Relaxing swims in rivers and ponds are all the rage right now. A vigorous society of outdoor swimmers have launched a campaign against ‘chlorinated captivity’. Lidos beware! The motto of the revolution could well be: tributary, estuary, sea. Our reporter James Purtill ventured into the algal deeps of the Hampstead Heath ponds to find out what the fuss is about.
Something had gone wrong. I had caught two trains and crossed London for a dip in the great outdoors. But on the way to the mixed bathing pond, I found myself standing before the iron gate of the men’s. I had overshot and missed the turn-off 15-minutes back. Inside these walls, a website had whispered, the regulars enforced a nude bathing rule. Enough said.
‘We advise you not to swim due to poor water-quality’ read a sign tacked on the gate. I stood awhile contemplating my options.
Chronic lung infection the least of my worries, I pushed open the gate.
Nature red in tooth and claw
The walled open-air concrete changing room was empty. There were no voices. A man in a tracksuit poked his head out of a little weatherboard-shack. He was the lifeguard.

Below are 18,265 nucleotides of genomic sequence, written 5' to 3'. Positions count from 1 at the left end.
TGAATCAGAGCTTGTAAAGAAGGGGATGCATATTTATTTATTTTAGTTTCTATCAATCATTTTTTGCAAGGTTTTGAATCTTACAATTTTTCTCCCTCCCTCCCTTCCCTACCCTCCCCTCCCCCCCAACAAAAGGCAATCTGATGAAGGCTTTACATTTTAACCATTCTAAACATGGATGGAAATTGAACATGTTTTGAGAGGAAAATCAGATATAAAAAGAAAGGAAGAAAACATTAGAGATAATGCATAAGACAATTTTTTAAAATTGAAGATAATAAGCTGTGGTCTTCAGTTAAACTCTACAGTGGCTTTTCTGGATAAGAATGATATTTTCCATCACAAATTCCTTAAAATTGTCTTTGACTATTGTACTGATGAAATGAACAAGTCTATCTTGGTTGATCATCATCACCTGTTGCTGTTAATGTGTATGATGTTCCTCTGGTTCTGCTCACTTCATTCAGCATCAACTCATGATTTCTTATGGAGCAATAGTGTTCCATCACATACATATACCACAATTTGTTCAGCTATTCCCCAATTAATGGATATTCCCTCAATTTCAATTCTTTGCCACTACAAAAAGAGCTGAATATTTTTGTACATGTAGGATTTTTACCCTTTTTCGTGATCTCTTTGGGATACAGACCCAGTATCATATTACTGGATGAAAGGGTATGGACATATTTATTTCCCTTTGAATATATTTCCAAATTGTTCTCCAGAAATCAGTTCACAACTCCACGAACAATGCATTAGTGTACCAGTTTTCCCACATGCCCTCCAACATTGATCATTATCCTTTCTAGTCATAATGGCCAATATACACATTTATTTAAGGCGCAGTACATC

‘Would you swim?’ I called out.
But he was not allowed to comment. The most he could say was: ‘not on purpose’.
‘I blame the health and safety nazis,’ said a man with gold-rimmed spectacles. He was sitting in his underwear on a bench in the shade. He also looked like he hadn’t swum.
I asked about the ritual of nude-bathing.
‘Oh no,’ said the lifeguard. ‘Loads of people think we have a nude rule for some reason. Although there is a nude sunbathing area.’ He nodded to a tin-fenced enclosure. Low murmurs issued from within. We silently considered this example of wild nature.
The pond was larger than I expected – maybe a hundred metres wide and shaded at the edges by tall trees. The water was dark green. Visibility like sago. The only swimmer was a plump white-bearded man who swam overarm to the jetty, climbed out and began rubbing himself down with a frayed towel. His beard puffed out and he looked a bit like Tolstoy. He retreated to the changing room, changed into a dark suit and departed without a word.
‘Is Leo still coming down?’ gold-spectacles asked the lifeguard.
‘No. He’s getting older,’ was the reply. ‘It’s a 4 hour roundtrip from Croydon.’
Eventually I got changed and jumped off the end of the jetty. Came up sputtering with cold and trace algae. Swimming a quick circuit I passed a duck perched on a buoy. It watched with barely concealed disgust.
‘Do you get many people down here?’ I asked the lifeguard when I had climbed out.
‘Oh loads,’ he said. ‘It’s a completely different crowd in summer. We get hundreds. In winter the bubble machine keeps the ice-off. Though at the mixed pond you have to chop a hole.’
Then I changed and went home; invigorated, proud of having faced down a fear of nudists and algae. Beneath the calm surface of my tube-demeanour, dear reader, I was beating my chest like a marching drum.